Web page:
Tyrannosaurus rex has long been the star of children’s imaginations, remaining one of the most popular and beloved dinosaurs since its discovery more than 100 years ago. One of the stars of the Jurassic Park franchise, the dinosaur has gained even more popularity recently. With more than 20 skeletons identified with this species, it’s also one of the best-studied dinosaurs, but we continue to learn some amazing things about Tyrannosaurus every day, including a recent discovery about their teeth.
In the past, it was thought that tiny cracks in fossil Tyrannosaurus teeth were either artifacts of the fossil record or were the sign of wear, it has recently been proposed that the cracks had an essential purpose to help Tyrannosaurus maintain the serrations that let the dinosaur tear huge chunks of flesh off its prey.
A Flaw That Adds Strength
The initial explanation that Tyrannosaurus teeth became cracked by wear didn’t hold up when Kristin Brink and other researchers at the University of Toronto looked at teeth that hadn’t yet erupted from the carnivorous dinosaur’s jaw. These unerupted and therefore unworn teeth also featured the cracks, which meant they had to have some functional or developmental purpose.
Analyzing the structure of the teeth in more detail, it turns out that the cracks helped avoid wear of the serrations. this would help the teeth stay functional and in place long enough for the Tyrannosaurus to develop replacement teeth. Always having a full mouth of highly functional serrated teeth would have given Tyrannosaurus and its relatives a competitive advantage, allowing them to spread and remain at the top of the food chain for over 160 million years.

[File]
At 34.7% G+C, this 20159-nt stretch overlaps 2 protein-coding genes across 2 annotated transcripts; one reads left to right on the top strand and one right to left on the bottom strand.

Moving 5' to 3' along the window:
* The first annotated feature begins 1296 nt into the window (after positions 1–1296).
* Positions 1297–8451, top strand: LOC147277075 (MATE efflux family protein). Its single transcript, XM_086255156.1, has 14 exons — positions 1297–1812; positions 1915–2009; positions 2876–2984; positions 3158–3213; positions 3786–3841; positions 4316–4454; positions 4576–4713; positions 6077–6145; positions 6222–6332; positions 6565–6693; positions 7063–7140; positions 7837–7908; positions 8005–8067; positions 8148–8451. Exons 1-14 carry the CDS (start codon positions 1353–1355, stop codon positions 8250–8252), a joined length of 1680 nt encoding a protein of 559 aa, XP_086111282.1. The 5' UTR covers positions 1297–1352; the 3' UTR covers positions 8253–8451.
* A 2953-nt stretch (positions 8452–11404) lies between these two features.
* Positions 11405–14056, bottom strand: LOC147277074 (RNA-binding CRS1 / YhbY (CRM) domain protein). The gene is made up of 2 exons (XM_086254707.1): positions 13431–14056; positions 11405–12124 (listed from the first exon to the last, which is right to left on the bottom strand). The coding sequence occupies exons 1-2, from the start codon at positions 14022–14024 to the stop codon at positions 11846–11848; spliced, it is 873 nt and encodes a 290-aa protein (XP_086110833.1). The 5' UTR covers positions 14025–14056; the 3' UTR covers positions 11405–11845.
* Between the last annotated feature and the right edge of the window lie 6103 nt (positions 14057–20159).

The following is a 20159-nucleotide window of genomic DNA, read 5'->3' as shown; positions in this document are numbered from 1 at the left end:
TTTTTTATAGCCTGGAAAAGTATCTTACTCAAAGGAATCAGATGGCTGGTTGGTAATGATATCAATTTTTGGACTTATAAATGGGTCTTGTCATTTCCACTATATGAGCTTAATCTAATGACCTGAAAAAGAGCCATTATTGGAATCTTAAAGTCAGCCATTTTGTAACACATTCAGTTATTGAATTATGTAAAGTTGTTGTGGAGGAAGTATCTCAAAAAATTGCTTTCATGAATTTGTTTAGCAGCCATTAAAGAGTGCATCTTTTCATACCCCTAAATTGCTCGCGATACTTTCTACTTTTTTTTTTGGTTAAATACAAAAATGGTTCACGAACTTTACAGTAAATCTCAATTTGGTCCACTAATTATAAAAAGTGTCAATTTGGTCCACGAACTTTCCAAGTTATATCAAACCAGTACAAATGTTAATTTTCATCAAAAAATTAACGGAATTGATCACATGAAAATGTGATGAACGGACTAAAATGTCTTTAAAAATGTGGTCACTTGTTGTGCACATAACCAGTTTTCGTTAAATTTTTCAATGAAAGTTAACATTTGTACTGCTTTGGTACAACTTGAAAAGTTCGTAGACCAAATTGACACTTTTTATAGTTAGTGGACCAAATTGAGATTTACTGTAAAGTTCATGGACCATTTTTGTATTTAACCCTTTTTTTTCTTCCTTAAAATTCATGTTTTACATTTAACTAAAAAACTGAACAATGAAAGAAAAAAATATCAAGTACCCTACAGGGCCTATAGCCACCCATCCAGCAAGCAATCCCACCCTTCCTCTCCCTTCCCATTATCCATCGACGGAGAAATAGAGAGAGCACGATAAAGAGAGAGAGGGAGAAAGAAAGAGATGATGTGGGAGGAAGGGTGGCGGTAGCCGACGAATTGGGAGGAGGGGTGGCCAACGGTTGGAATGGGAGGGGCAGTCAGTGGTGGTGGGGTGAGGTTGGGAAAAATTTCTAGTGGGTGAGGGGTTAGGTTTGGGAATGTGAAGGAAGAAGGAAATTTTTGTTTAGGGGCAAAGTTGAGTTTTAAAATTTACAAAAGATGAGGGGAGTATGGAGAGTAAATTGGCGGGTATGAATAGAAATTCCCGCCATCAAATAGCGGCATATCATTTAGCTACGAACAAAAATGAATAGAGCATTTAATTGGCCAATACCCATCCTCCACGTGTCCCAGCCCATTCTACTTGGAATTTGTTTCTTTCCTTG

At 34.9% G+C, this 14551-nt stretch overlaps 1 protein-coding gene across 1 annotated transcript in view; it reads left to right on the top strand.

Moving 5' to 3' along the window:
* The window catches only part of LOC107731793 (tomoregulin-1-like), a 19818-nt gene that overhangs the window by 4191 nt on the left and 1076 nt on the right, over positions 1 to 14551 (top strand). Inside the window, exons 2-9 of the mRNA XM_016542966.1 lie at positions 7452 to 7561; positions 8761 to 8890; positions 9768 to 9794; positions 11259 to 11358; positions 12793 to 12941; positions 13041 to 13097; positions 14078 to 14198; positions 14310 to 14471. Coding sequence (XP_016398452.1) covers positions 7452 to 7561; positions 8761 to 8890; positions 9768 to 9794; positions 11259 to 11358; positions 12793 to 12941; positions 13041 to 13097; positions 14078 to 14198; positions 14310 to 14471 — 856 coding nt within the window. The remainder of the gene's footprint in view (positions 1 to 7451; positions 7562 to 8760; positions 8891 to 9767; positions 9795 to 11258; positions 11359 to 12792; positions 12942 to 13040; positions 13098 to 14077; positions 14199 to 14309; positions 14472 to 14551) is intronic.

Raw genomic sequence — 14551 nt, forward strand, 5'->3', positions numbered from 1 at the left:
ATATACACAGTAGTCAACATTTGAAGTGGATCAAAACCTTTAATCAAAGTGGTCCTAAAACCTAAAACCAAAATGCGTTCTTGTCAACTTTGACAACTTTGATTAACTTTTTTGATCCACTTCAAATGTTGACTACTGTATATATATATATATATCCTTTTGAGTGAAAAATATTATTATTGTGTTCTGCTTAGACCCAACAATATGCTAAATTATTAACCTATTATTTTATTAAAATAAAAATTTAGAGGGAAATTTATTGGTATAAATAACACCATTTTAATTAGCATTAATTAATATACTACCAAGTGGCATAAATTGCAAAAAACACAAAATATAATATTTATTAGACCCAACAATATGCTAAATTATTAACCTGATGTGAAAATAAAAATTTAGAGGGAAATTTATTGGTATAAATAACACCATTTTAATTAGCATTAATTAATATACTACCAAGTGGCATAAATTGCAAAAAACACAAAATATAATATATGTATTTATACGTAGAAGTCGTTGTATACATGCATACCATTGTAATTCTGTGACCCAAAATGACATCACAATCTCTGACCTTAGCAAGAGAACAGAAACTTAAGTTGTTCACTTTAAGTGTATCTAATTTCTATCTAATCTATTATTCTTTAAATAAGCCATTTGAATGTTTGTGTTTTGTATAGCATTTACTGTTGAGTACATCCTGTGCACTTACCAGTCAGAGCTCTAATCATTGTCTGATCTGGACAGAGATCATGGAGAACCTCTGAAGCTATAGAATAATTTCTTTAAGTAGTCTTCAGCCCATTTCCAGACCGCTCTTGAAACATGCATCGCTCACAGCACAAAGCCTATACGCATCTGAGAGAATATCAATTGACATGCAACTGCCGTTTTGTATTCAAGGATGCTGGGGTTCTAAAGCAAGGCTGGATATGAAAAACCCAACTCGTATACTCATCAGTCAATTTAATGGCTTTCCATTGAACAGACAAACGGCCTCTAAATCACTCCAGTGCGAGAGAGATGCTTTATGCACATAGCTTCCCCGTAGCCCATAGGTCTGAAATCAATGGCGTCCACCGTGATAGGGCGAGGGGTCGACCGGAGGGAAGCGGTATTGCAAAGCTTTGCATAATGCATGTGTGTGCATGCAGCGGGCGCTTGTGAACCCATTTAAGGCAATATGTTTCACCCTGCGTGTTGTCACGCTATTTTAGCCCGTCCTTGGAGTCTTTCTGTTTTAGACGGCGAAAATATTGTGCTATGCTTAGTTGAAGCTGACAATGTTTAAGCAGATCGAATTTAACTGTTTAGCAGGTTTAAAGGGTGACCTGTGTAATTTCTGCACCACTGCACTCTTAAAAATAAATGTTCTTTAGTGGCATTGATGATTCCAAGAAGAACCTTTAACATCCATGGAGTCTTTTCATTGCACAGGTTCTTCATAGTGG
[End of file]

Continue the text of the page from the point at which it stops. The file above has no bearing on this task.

How Cracking Helps Your Teeth
Our teeth aren’t 9-inch steak knives designed to slice through the flesh of a huge dinosaur carcass, but our teeth also take advantage of cracks to help stay strong. The dental enamel in our teeth is a very hard material, but with hardness can come brittleness, which would make our teeth shatter whenever we bit down on something very hard, like a popcorn kernel.
To avoid this, our enamel is arranged in tiny bundles of rods. When our teeth are subjected to significant bite forces, the soft dentin inside the tooth flexes, and the enamel, instead of breaking, separates because it can’t flex.
At first, these separated fibers are invisible, but later you may notice them as craze lines in your front teeth. Over time, these cracks can get bigger and turn into serious problems. Repeated flexing associated with TMJ or with bruxism can also make your teeth vulnerable to erosion, as the separated fibers can’t hold each other in as well.
In other words, although the cracking does help protect our teeth, eventually it will contribute to tooth wear and destruction.
If you have suffered cracked or broken teeth, you can’t unfortunately, grow a replacement like a T-rex. But we can do the next best thing: covering damaged teeth with same-day dental crowns or replacing those that are too damaged with dental implants.